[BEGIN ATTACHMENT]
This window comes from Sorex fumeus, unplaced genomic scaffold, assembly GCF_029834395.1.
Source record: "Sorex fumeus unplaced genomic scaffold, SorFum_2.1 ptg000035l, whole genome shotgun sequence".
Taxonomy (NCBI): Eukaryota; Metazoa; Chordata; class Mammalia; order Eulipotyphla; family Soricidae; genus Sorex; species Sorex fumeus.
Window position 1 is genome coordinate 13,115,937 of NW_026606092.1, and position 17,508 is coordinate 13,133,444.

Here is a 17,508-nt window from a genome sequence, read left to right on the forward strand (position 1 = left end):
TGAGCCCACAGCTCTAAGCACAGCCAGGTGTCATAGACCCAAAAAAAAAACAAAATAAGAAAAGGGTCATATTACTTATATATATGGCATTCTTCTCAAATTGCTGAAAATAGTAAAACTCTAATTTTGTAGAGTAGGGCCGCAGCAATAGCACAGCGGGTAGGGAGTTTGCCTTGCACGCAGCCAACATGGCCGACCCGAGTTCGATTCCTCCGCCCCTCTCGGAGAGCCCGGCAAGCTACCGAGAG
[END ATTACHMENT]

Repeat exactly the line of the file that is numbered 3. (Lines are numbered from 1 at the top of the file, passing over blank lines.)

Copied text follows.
Taxonomy (NCBI): Eukaryota; Metazoa; Chordata; class Mammalia; order Eulipotyphla; family Soricidae; genus Sorex; species Sorex fumeus.